Graham Allen was born in 1940, the son of variety performer Clive Allen. He joined Fleetway's staff, where he was working as an art bodger on Cowboy Comics Library by 1957. He drew comic strips for IPC titles from the mid 60s on, including "Sir Munchkin" (1965) for Lion and "One Man and his Dog" for Buster. He also drew a weekly strip, "Lord Elpus" (1965), for the Sunday Extra newspaper. He then moved to Odhams Press, where he drew in a frenetic Leo Baxendale-inspired style for Wham!, Pow! and Smash!, including "Tuffy McGrew" and "The Nervs" for the latter.
When Odhams merged into IPC, Allen became a regular artist on their humour comics, drawing “Give a Dog a Bone” (1969) for Whizzer and Chips, "Mutt 'n' Chops" (1969), "Fiends and Neighbours" (1973, later in Cor!!), "Scruffy Dog and Shaggy Dog" and "Clarence Stringbean" for Buster, and “Eddie” (1970) and "Spoilsport" (1973) for Cor!!. Other IPC titles he worked on include TV21, ("Mickey's Moonbugs"), Look-In ("Please Sir!" and "The Fenn Street Gang" ), Score 'n' Roar ("Trouble Shooter"), Whoopee! ("Spy School" ). He also worked for DC Thomson, drawing "Copycat" for Magic and "Digby the Human Mole" for Plug, and Polystyle's TV Comic, drawing "Nellie and her Tellie" (1974).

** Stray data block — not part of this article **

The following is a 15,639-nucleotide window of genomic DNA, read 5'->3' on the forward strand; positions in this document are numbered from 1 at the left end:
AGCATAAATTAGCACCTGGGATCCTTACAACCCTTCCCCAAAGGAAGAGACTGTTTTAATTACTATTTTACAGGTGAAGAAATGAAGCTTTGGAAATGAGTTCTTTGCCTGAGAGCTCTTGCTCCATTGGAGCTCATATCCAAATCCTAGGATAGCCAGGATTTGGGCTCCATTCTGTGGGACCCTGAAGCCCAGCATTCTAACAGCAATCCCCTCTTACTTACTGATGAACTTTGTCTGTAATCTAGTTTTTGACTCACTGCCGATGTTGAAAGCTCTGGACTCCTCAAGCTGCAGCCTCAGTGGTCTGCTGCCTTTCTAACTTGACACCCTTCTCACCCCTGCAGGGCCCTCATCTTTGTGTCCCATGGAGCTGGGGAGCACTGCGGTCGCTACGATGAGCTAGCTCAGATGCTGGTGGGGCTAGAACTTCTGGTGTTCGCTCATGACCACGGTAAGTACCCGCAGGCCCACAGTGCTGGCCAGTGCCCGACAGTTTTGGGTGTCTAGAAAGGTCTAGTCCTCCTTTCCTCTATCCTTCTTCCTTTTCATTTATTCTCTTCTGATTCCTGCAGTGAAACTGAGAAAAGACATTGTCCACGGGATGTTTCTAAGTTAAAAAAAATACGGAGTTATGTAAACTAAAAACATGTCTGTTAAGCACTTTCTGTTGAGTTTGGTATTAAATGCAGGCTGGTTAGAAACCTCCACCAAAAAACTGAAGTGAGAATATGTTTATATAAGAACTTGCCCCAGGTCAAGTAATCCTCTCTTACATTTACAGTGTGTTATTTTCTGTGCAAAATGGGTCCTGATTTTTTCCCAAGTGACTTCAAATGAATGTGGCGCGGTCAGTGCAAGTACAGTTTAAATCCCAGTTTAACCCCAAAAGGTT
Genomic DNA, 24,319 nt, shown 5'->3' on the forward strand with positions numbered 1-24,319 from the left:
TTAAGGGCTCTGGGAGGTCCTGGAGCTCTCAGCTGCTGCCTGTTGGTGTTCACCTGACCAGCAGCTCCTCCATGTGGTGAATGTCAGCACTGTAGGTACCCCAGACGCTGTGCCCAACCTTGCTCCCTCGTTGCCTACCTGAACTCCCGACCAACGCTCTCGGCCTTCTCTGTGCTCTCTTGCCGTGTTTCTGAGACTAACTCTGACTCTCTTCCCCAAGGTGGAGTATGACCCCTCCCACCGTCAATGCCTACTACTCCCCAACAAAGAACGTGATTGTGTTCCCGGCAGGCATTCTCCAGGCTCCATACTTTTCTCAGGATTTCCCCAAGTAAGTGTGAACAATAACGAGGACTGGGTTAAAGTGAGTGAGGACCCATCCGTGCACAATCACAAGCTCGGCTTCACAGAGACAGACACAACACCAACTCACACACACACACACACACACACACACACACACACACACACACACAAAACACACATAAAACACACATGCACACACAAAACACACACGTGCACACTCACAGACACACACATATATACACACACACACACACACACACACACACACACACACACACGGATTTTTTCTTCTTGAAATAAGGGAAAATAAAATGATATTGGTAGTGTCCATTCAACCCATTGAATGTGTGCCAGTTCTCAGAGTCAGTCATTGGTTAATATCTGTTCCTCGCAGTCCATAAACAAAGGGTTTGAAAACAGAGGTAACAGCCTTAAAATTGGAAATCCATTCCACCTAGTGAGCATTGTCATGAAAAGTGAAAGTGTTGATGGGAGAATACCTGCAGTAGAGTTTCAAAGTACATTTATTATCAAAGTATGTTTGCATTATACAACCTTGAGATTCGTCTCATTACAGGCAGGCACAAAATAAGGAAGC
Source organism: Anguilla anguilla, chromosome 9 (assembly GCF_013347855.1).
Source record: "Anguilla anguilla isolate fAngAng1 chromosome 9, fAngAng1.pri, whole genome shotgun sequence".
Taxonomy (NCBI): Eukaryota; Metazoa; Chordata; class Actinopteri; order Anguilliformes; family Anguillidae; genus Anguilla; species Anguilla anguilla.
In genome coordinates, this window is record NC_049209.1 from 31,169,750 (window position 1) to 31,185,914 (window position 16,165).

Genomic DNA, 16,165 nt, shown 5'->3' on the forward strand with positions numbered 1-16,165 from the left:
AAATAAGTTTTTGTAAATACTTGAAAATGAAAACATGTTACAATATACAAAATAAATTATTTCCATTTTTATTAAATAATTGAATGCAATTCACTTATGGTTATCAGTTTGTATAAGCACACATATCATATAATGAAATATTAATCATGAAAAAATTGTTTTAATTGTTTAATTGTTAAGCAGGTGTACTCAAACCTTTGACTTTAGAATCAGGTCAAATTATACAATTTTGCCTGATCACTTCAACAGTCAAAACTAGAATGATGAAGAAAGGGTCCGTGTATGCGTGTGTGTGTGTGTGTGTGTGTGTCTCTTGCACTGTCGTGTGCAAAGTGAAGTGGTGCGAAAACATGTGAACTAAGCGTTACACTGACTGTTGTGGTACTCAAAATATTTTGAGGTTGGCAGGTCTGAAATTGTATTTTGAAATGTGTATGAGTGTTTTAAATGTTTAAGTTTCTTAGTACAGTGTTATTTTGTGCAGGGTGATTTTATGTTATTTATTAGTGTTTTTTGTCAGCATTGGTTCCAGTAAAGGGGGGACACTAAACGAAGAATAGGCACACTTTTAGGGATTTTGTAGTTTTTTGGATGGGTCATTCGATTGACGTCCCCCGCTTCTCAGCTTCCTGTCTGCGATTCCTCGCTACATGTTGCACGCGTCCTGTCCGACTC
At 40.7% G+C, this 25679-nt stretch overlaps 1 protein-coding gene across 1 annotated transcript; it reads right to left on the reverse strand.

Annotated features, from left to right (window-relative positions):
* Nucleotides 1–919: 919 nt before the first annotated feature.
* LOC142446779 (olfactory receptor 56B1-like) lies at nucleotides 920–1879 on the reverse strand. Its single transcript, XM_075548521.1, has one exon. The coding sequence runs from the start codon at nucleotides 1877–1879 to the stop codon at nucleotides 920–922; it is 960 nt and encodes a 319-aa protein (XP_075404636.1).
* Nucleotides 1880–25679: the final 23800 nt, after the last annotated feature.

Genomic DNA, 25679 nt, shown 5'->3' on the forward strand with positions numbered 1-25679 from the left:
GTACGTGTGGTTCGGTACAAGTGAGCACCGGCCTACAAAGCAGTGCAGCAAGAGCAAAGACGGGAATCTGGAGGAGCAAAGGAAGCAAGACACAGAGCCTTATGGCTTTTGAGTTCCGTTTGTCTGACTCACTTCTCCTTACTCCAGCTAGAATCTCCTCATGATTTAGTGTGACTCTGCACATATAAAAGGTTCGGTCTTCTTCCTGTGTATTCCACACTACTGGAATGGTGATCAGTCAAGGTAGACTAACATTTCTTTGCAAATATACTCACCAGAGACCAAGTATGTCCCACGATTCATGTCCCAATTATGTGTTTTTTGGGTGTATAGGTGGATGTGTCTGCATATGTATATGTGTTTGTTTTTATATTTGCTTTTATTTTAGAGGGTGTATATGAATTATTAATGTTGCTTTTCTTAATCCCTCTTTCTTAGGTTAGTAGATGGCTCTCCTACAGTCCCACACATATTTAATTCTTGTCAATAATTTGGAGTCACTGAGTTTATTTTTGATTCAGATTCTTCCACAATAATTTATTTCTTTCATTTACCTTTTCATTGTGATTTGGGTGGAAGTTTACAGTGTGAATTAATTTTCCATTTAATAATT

From 1981 he drew the daily strip Pub Dog for the Daily Express, and later the Evening News. Other newspaper strips he drew in the 80s and 90s include King Kat for the Daily Star, One Boy and his Dog for the News of the World and Rocky Starr in People Magazine. He also tried his hand at political cartooning for the London Daily News and Daily Express. He has also drawn for Viz, and is a prolific book illustrator.
- Alan Clark, Dictionary of British Comic Artists, Writers and Editors, The British Library, 1998, p. 2
- Steve Holland, Graham Allen, Illustration Art Gallery, 6 October 2010